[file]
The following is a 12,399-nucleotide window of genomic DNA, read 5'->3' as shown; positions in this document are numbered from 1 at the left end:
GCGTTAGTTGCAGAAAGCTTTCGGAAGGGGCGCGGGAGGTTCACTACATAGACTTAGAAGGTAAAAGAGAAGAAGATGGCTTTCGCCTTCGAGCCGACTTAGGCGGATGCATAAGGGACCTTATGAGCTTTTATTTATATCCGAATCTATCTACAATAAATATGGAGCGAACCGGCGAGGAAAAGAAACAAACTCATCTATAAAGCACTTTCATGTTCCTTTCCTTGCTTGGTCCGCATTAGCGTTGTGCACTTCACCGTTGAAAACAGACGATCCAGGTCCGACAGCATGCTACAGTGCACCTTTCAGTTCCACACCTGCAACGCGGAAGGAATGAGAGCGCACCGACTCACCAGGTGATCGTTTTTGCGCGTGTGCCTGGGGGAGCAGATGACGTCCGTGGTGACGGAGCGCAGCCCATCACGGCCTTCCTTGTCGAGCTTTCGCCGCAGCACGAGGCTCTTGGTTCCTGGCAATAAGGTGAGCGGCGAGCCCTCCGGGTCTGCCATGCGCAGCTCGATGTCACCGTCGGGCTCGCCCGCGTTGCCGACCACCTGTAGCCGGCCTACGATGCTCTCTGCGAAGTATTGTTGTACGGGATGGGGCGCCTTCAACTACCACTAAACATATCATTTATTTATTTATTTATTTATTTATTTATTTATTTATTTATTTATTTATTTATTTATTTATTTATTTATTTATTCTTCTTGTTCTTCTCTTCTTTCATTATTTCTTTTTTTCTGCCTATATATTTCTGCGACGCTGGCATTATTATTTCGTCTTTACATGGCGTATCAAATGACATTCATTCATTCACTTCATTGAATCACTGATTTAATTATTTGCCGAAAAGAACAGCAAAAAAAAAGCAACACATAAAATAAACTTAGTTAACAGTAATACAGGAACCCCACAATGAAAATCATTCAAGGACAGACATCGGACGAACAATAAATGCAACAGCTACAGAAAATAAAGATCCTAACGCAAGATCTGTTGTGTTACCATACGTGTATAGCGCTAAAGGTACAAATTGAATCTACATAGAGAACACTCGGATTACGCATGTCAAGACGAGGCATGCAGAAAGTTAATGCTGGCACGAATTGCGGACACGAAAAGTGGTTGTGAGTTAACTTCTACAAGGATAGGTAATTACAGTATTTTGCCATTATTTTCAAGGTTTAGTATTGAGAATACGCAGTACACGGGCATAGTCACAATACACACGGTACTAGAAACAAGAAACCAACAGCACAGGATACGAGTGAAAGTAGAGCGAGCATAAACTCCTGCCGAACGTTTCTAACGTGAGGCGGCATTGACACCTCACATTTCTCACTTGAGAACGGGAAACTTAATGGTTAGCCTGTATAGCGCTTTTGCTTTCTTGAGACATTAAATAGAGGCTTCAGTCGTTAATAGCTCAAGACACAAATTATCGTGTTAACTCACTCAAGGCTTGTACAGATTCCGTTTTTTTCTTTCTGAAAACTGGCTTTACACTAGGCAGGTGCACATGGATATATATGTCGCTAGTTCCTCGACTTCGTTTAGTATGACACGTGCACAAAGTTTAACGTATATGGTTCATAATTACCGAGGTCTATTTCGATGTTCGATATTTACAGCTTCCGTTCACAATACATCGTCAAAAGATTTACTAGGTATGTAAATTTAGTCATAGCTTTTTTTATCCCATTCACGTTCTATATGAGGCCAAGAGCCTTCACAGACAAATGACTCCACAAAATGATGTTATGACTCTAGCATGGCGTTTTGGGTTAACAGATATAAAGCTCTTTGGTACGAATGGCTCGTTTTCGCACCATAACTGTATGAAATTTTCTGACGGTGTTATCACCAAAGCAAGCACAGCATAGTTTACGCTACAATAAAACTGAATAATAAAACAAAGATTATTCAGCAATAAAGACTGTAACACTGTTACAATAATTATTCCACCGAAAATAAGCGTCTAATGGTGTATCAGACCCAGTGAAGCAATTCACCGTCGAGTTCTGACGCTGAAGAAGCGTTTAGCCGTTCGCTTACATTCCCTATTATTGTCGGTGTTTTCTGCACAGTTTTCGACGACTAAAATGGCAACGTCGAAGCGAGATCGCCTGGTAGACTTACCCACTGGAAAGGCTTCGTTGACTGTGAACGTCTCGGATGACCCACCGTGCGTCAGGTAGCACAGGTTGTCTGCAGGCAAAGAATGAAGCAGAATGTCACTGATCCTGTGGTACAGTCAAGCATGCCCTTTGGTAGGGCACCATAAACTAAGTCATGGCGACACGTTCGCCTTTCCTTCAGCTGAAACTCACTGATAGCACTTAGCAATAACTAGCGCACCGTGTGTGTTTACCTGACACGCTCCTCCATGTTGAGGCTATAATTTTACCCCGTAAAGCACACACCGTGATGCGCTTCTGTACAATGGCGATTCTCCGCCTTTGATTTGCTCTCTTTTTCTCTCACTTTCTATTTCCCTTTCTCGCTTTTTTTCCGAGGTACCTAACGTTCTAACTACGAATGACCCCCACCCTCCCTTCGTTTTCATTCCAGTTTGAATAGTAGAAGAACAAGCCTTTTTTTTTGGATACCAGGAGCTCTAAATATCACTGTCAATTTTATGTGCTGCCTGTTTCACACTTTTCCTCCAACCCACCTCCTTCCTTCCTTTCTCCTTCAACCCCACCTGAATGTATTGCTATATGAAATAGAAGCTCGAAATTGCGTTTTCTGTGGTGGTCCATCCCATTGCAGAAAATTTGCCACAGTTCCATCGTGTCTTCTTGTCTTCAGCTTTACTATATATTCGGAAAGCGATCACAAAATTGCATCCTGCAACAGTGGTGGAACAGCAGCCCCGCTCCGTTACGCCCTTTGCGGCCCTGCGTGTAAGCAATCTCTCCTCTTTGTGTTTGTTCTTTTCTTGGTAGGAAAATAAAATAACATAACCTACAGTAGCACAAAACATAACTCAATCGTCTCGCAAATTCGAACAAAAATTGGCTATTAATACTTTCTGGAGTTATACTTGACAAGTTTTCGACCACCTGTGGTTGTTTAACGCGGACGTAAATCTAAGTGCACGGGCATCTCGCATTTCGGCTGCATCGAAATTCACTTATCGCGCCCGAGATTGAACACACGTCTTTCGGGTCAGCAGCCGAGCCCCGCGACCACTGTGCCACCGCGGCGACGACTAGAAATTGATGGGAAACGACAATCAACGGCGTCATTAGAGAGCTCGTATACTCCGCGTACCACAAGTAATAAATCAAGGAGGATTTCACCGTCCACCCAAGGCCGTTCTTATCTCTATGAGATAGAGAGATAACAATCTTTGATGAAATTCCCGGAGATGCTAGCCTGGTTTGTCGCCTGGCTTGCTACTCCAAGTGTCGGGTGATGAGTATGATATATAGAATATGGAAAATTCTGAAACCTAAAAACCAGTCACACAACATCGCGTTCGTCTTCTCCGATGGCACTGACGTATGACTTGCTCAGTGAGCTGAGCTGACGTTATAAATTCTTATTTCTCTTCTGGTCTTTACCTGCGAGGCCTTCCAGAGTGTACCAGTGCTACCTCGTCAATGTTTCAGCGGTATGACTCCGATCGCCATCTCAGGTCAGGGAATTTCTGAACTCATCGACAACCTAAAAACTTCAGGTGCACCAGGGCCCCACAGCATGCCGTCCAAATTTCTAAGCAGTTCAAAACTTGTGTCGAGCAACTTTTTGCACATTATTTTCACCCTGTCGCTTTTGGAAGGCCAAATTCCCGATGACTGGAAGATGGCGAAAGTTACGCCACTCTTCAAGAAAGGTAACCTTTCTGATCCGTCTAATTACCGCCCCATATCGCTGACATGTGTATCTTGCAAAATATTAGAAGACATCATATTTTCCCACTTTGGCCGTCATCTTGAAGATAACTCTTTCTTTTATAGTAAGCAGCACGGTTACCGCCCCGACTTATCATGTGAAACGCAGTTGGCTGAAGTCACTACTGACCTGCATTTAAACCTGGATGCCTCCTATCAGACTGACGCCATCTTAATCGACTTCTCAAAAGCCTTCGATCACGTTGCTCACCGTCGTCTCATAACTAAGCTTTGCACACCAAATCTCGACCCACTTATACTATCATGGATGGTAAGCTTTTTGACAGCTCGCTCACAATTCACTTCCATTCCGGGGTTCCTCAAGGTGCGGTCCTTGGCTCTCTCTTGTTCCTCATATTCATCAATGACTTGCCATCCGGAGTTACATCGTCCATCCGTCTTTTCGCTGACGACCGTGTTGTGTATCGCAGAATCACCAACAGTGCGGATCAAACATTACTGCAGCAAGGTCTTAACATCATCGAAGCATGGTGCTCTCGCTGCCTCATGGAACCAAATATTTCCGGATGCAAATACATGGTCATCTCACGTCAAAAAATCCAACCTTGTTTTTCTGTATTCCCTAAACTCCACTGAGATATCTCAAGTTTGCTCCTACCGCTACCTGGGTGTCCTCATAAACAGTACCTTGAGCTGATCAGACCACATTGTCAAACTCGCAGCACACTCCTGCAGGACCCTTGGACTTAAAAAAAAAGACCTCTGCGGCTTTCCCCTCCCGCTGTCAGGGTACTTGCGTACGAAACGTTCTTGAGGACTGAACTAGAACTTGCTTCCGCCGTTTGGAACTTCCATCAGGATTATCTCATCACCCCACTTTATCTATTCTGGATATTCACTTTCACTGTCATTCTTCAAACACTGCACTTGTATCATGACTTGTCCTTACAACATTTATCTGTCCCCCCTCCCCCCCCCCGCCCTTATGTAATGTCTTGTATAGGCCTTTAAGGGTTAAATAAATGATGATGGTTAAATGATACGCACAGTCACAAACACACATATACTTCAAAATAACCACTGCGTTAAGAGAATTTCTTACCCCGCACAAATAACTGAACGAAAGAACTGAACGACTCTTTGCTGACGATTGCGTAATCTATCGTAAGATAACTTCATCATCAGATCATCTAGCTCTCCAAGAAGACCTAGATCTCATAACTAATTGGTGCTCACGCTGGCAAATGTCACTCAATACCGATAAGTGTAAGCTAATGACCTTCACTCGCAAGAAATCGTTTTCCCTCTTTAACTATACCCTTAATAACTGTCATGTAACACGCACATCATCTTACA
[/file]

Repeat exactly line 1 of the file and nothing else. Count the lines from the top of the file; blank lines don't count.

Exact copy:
The following is a 12,399-nucleotide window of genomic DNA, read 5'->3' as shown; positions in this document are numbered from 1 at the left end: